SAGEBRUSH HUNS by ROSS YOUNG

The Wayment Brothers have been friends with Ross B. Young on Facebook for years.  You may have heard of Ross or seen his beautiful hunting and fishing artwork.  I wrote a blog post about Ross’ book, The Way it Should Be, which features his excellent work.  Ross and I recently teamed up in The Ruffed Grouse Society Magazine with my article, “The Heartbeat of the Woods” and Ross’s painting, “Old Gates Ruff” (a favorite of mine which hangs on my office wall).

Last October 1st, Shawn and I got to hunt for the first time with Ross.  Having spent a day afield with him, I can attest that Ross is a true sportsman and a real gentlemen.  I wanted to share a few moments from that banner day.

On the morning of our hunt, Ross and I took a few sharptails at a covert we call the Royal Macnab.  Shawn was too busy shooting the breeze with Ross to capitalize on his opportunities (which was kind of a bummer because it was his birthday).  This was the first Columbian Sharptail that Ross had the good fortune of taking. I  have a strong premonition that it will not be his last.

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Ross’s first Columbian Sharptail.

After the sharptail hunt at the Royal Macnab, we decided to chase some Huns at a covert we call, “Tommy’s Covey.” Even though this was a long way out of Ross’s way, he wanted to keep hunting which increased his stature even more in the Wayments’ eyes.  We drove to Tommy’s Covey and decided to hunt down the grassy strip which runs for more than a mile along the road. It took us a while to find birds, but we moved some nice coveys down lower.

We suspected that one of the coveys lit into a brushy bottom surrounded by plowed fields.  In this bottom, we soon moved a chubby covey. I shot at one bird, it dropped. I shot at another bird on my side and it also dropped. Shawn then yelled, “I just shot a double!” I quickly realized that he and I had shot simultaneously at the same birds. I let the birthday boy claim them, but told him I had shot too.  While pocketing the birds, Shawn smiled and said, “I’m not going to let the truth get in the way of a good story!” I guess I’ll never know if I shot a true double on Huns that day.  Just my luck!

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Shawn’s double? . . . Haha!

We had no more opportunities in the brushy bottom so we headed back to the grassy strip along the road. As we followed Misty through the cover, she pointed into a tall stand of sagebrush. A Hun flushed and I missed it. Misty then took a few steps forward and struck another staunch point.

“Misty is on point!” I announced.

I then walked into the sage stand and the bird flushed hard cutting in front of Shawn and Ross. Ross easily dropped it as it blazed past him.

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This is the Hun Ross took over Misty’s beautiful point.

“I’m so glad that I was able to take that bird off of Misty’s point!” exclaimed Ross.

“Me too, Ross. Good shot!”

As we proceeded down towards the end of the grassy strip, I stepped in a rabbit hole, fell, and dinged Shawn’s Ruger Red Label 28 gage on a rock. Feeling terrible, I apologized profusely to Shawn and he was very gracious about it.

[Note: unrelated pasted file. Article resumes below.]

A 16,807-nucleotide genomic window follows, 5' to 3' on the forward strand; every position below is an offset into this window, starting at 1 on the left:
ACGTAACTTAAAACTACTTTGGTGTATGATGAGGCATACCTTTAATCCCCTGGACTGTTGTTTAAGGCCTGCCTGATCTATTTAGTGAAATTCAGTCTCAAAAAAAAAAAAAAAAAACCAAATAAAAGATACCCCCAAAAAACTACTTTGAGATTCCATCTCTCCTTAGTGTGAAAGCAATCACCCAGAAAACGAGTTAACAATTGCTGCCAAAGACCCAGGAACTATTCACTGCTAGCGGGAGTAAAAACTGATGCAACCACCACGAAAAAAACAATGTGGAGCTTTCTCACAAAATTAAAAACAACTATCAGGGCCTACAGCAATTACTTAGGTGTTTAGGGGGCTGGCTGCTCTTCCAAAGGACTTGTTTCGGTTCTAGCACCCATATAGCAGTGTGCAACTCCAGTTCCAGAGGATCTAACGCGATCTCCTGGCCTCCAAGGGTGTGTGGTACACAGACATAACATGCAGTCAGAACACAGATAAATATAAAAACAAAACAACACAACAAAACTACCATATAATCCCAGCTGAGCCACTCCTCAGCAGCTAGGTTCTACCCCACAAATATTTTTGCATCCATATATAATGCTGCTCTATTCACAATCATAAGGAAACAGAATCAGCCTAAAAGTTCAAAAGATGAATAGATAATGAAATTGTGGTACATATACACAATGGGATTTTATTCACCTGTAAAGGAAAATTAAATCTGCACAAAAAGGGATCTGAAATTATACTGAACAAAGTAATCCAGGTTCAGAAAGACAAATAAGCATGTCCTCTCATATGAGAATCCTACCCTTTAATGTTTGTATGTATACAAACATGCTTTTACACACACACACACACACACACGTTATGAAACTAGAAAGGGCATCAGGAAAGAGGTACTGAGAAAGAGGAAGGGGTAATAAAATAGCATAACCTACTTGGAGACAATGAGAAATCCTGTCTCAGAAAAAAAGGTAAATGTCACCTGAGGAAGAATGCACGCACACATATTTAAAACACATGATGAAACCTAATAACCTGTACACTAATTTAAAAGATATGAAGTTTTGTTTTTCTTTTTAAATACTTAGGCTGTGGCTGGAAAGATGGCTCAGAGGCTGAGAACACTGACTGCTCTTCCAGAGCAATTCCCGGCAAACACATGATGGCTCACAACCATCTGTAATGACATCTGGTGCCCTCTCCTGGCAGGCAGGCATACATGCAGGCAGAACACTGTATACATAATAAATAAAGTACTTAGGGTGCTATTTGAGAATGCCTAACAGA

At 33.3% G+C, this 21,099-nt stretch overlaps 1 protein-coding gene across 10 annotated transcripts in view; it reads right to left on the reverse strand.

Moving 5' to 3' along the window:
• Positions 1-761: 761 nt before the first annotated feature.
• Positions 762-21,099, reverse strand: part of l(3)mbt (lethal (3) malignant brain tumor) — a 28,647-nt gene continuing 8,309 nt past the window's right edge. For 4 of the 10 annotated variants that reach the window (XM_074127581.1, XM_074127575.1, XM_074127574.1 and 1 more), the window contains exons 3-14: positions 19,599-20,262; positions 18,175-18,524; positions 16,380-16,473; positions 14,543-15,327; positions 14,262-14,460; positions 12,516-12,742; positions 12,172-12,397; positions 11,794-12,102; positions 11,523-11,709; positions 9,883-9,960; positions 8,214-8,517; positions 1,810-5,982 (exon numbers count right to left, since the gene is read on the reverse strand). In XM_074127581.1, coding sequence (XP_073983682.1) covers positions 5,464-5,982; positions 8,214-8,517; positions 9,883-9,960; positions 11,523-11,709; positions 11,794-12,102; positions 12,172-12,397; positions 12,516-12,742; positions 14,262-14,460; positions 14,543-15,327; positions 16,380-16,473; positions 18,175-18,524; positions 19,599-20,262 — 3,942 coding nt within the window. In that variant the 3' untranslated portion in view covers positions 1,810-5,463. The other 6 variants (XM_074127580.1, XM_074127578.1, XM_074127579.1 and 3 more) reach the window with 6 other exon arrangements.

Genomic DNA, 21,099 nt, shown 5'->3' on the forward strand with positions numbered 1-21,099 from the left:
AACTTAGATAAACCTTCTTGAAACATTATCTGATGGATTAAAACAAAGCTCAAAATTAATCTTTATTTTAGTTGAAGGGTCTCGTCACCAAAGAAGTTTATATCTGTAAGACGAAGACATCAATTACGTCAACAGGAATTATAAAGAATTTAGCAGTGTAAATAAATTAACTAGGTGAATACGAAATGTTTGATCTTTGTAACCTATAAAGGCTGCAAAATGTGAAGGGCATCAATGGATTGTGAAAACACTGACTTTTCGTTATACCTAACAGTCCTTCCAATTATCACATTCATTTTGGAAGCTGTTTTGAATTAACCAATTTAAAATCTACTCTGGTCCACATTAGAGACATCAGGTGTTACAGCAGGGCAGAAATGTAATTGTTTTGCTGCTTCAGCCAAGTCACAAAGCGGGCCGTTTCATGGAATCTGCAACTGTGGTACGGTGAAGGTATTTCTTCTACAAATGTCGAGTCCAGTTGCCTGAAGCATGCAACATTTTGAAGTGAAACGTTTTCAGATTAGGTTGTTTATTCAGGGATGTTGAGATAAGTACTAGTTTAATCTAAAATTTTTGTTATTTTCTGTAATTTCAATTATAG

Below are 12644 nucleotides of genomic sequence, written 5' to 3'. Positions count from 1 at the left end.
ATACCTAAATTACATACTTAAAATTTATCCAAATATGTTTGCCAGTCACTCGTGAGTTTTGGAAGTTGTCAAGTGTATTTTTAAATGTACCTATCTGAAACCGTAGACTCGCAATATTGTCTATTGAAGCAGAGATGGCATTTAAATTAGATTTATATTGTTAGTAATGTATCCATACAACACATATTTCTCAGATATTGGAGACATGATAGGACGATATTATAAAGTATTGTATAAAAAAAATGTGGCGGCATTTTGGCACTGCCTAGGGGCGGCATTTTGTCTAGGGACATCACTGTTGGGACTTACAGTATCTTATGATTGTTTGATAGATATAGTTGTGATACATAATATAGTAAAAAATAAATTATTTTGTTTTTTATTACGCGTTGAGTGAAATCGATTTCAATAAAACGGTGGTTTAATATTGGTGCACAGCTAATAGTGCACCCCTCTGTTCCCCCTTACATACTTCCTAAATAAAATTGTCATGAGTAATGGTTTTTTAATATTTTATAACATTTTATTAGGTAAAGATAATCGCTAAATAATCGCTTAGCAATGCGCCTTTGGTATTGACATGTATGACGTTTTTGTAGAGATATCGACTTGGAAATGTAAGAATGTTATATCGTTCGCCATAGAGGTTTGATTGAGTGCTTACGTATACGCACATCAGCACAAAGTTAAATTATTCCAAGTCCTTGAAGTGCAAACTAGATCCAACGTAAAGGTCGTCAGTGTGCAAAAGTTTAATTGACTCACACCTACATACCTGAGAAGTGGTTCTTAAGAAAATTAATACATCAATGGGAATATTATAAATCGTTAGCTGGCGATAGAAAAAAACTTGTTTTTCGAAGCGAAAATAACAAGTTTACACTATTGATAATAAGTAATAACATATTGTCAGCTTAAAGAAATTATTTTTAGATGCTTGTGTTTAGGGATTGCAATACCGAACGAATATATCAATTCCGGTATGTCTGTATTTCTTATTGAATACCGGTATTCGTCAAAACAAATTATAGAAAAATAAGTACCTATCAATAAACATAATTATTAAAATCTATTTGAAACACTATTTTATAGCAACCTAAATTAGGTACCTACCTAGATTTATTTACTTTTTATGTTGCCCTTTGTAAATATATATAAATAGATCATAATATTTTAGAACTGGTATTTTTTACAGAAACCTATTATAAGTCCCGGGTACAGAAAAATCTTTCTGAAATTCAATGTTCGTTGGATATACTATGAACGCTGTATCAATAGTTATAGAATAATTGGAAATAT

When we got to the bottom of the strip, Misty got really birdy again in thick and tall stand of sage. A huge covey got up and I dropped one with the top barrel and went for the double with the bottom, but whiffed. There went my chance for an uncontested double on Huns!Misty located the Hun in the tall sage near the farmer’s road and retrieved it to me.

“The bad news is I dinged your gun,” I said to Shawn, “but the good news is that it still shoots nicely.” Shawn and Ross both laughed.

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Even a duffer gets one every once in awhile.

Not long after that, Shawn and I said our goodbyes to Ross. Even though we had only hunted with him for one day, we both felt as if we had already  been long-time friends. Ross was a total stud and a good hunter to boot and he is welcome in our hunting camp anytime.  Besides, someone needs to shoot the birds Misty points!

A few weeks ago, I received an amazing gift from Ross as a thank you for taking him hunting. It’s a print of an original painting entitled, “Sagebrush Huns,” featuring a Brittany pointing in tall sage brush and three Huns flushing. The moment I saw the painting, I exclaimed, “That’s Misty!”

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Sagebrush Huns by Ross B. Young.

At the bottom of the print, Ross inscribed, “ANDREW–WHAT A GREAT FIRST HUNT WITH YOU. DROPPING THAT HUN FOR MISTY INSPIRED THIS PAINTING. ROSS B. YOUNG.”

I can’t begin to describe how much this means to me.  Thank you, Ross!

I look forward to more hunts with Ross. I’m predicting we are in for more cold rootbeers, excellent dog work, a few respectable shots, and even more good laughs.

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Ross’s first sharptail and ice cold rootbeer to celebrate . . . can’t beat that!

Be sure and check out Ross’s artwork on his website where you can find excellent original paintings and reasonably priced prints. Here is the link: www.rossyoung.com.

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October upland skies are good for the soul. Ross and Shawn search for Huns along the grassy strip.

 

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